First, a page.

February 11, 2005
Maybe it’s the tax system
By Bill Kraus
One of my favorite aphorisms is “Nobody ever washed a rented car.” A close second is “Nobody is abstemious with someone else’s money.”
It seems to me that until and unless the Wisconsin tax system is rearranged in ways that make the spenders assess the taxes to cover what they spend, the second aphorism is going to be active and a propellant for what everyone complains about: government spending.
This, of course, sounds a lot easier to do than it is. Local income taxes, even local sales taxes, bring a lot of undesirable incentives and disincentives into play. But some serious re-sorting of responsibilities and accountabilities is possible.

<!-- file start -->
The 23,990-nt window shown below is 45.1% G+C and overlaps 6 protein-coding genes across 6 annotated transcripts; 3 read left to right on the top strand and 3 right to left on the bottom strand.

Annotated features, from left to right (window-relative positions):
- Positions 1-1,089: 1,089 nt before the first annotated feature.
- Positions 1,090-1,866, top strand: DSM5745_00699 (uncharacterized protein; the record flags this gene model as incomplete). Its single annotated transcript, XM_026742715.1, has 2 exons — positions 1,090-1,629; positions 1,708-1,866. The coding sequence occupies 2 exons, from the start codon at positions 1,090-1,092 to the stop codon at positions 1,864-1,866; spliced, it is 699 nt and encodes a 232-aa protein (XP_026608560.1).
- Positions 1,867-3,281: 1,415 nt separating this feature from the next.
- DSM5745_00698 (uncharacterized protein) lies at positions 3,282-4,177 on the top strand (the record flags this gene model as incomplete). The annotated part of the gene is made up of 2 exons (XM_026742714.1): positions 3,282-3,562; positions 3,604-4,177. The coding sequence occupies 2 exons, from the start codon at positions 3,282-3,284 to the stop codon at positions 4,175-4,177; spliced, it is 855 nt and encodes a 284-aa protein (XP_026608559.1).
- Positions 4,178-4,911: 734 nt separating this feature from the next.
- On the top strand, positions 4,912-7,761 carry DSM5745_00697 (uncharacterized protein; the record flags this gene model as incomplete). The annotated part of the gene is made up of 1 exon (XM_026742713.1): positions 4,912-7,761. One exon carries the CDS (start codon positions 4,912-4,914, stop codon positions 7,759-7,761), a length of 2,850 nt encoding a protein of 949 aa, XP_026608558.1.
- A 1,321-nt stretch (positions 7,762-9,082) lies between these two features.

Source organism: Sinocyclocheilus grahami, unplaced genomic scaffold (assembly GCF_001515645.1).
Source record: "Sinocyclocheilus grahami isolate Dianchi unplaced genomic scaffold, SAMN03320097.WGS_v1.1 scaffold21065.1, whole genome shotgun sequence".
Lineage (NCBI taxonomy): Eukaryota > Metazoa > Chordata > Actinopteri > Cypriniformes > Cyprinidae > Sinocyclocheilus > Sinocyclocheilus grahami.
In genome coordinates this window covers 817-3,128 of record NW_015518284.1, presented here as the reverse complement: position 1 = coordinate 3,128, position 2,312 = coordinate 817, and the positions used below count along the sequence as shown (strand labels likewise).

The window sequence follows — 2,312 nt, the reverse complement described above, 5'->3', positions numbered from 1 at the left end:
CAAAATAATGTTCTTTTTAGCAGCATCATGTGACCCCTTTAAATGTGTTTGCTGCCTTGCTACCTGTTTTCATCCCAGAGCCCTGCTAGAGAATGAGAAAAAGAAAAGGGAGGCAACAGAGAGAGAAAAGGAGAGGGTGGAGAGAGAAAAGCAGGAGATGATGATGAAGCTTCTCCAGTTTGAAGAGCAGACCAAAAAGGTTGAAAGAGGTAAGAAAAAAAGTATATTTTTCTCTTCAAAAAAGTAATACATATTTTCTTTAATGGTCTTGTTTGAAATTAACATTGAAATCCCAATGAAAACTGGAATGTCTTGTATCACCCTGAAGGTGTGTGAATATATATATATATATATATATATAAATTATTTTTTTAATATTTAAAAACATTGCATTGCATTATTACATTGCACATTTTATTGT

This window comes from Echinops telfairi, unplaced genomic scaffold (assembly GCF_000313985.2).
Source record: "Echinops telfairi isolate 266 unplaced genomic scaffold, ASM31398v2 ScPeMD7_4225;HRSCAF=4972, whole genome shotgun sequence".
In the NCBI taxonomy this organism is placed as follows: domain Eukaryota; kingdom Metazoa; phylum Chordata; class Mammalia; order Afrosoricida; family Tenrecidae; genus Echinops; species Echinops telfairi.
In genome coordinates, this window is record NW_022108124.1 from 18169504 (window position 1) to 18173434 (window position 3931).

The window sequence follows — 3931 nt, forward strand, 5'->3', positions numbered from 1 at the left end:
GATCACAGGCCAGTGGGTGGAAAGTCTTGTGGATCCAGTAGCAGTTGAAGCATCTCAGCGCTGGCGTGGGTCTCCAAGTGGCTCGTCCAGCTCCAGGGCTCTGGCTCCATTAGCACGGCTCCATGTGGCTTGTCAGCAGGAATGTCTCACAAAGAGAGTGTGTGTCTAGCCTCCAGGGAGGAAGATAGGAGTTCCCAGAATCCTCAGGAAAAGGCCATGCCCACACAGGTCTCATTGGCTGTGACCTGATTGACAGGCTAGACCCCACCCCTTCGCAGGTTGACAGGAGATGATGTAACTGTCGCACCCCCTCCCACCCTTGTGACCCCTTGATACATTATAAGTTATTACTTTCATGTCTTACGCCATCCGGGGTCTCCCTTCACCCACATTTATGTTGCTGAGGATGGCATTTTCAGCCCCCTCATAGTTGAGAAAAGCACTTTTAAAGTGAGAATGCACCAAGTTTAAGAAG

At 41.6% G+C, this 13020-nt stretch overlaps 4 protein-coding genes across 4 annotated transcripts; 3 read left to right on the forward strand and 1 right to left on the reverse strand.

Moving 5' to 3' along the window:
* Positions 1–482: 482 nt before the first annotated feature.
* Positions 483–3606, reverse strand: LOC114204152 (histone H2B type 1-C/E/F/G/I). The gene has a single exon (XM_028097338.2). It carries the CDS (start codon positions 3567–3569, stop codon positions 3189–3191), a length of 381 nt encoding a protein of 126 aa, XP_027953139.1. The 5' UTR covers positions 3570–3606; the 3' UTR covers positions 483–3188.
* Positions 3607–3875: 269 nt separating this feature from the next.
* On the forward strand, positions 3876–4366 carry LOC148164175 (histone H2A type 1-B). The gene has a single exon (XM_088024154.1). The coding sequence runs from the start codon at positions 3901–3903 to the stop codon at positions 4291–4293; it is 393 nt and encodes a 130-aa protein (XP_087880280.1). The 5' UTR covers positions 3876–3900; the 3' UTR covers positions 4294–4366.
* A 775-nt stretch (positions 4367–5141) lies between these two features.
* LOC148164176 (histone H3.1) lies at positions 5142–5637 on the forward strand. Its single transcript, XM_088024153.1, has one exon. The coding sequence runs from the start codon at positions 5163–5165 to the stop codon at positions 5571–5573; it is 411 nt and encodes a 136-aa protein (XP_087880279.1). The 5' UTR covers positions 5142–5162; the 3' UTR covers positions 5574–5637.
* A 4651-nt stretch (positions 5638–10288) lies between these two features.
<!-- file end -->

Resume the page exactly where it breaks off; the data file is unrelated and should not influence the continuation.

As long as the state government is collecting and redistributing money for others to spend, everybody has an excuse for unsatisfactory results (“the state didn’t give me enough money”) or high expenses (“the locals are overspending, not us”; “mandates made me do it”).
Spending limits are inevitably procrustean, which is bad, and add another layer of excuses, which is worse.
The law of unintended consequences can be expected to raise havoc with a change in the tax and spend system we have patched together over the last 156 years, but that seems to me to be a risk worth taking to get more accountability into—and a lot of excuses out of—our system.
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